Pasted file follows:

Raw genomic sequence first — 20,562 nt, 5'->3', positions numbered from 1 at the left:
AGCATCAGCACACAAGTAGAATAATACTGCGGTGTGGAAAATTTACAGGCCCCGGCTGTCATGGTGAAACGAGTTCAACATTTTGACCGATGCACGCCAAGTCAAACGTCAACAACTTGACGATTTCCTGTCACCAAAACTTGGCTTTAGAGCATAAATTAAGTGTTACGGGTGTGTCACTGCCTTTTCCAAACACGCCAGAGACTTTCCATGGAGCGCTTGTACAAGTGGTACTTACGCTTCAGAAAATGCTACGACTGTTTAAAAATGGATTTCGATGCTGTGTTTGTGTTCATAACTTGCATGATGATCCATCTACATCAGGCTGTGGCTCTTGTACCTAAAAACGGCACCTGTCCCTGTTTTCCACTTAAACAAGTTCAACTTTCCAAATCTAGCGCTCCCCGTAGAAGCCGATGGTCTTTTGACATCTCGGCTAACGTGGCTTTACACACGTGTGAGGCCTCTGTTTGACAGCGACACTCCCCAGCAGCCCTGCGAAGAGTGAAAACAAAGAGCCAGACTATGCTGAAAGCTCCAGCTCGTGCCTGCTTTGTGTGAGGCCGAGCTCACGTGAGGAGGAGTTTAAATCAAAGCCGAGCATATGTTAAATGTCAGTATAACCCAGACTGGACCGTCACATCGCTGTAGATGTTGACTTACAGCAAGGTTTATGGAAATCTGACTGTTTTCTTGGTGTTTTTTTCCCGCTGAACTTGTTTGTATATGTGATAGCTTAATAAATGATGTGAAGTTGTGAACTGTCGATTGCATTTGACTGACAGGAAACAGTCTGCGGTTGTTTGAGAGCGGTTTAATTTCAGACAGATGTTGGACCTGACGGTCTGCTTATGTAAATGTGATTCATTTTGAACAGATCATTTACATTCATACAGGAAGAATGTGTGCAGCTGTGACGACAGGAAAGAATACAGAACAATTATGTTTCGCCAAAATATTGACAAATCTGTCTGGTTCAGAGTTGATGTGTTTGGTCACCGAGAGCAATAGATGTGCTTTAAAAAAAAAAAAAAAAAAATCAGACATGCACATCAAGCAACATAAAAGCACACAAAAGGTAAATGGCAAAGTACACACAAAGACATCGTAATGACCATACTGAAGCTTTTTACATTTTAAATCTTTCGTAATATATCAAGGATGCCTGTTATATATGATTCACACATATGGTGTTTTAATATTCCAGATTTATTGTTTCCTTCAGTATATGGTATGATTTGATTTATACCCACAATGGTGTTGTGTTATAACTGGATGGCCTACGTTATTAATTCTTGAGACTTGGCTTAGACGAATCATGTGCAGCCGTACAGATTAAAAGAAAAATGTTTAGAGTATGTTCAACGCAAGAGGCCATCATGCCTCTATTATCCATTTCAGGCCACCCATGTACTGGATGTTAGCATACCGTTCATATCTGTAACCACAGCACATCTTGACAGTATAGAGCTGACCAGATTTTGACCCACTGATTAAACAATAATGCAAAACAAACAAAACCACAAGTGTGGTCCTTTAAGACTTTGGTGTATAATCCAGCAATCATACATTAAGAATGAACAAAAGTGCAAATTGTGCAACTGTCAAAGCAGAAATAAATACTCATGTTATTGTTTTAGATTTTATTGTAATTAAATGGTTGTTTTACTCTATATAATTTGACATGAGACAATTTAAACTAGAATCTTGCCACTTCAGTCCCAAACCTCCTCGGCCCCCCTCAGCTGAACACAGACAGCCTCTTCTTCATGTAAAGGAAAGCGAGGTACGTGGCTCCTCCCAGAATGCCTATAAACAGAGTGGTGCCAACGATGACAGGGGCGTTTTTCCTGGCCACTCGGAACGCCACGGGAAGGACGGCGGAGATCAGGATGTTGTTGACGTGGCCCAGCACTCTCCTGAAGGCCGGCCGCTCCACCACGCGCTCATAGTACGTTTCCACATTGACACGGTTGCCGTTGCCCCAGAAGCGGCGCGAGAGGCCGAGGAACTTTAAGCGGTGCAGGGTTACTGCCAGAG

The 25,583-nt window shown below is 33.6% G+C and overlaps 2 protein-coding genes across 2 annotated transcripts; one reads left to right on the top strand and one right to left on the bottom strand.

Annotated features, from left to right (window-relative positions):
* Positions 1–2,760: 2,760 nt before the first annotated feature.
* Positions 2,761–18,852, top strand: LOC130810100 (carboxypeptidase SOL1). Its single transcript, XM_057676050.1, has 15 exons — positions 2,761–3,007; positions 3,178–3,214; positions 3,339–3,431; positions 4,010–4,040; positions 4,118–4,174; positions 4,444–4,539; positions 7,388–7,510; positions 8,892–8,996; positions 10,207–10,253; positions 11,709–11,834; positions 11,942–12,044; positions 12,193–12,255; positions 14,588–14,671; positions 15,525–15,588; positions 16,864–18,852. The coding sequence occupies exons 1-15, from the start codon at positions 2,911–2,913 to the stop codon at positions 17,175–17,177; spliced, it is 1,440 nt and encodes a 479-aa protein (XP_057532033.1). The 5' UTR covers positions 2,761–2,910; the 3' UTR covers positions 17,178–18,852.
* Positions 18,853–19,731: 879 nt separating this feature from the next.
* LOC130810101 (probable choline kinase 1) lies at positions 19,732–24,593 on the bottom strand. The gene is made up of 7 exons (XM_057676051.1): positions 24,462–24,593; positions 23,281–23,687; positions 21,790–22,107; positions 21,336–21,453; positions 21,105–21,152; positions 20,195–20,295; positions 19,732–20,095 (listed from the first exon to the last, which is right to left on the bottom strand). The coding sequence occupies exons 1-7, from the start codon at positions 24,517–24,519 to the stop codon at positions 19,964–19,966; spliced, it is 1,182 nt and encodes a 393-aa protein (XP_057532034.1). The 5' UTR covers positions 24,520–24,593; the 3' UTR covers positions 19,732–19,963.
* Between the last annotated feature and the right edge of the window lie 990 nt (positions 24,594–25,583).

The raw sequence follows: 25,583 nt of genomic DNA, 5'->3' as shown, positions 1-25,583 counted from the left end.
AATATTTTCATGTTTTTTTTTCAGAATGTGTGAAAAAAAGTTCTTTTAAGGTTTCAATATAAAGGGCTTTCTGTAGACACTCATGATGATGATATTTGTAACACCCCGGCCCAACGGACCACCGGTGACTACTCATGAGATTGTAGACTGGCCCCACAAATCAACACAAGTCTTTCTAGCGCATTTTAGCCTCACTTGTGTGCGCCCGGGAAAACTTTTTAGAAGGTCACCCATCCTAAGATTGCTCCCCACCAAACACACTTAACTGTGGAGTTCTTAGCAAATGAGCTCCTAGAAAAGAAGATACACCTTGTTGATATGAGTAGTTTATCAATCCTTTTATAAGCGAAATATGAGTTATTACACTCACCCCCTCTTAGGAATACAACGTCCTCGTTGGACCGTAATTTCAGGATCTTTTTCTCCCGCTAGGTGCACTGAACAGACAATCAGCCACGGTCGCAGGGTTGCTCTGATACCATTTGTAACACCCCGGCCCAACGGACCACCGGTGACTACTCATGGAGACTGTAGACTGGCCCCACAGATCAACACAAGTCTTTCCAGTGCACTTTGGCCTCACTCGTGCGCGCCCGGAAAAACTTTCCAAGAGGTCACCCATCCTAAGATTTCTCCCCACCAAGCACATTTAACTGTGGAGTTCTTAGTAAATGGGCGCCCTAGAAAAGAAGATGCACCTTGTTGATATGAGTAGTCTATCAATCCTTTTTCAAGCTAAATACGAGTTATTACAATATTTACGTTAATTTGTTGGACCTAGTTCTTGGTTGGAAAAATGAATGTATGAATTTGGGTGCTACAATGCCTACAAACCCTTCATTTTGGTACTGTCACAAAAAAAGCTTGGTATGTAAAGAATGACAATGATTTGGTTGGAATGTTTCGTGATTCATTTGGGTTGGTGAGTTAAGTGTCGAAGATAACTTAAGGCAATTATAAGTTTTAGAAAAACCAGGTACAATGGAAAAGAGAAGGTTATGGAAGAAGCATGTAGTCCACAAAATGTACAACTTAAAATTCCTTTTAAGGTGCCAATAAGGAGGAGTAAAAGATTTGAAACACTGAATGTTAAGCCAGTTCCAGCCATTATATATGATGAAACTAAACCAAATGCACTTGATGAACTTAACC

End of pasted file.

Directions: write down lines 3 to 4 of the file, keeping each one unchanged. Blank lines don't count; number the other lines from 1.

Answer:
The 25,583-nt window shown below is 33.6% G+C and overlaps 2 protein-coding genes across 2 annotated transcripts; one reads left to right on the top strand and one right to left on the bottom strand.

Annotated features, from left to right (window-relative positions):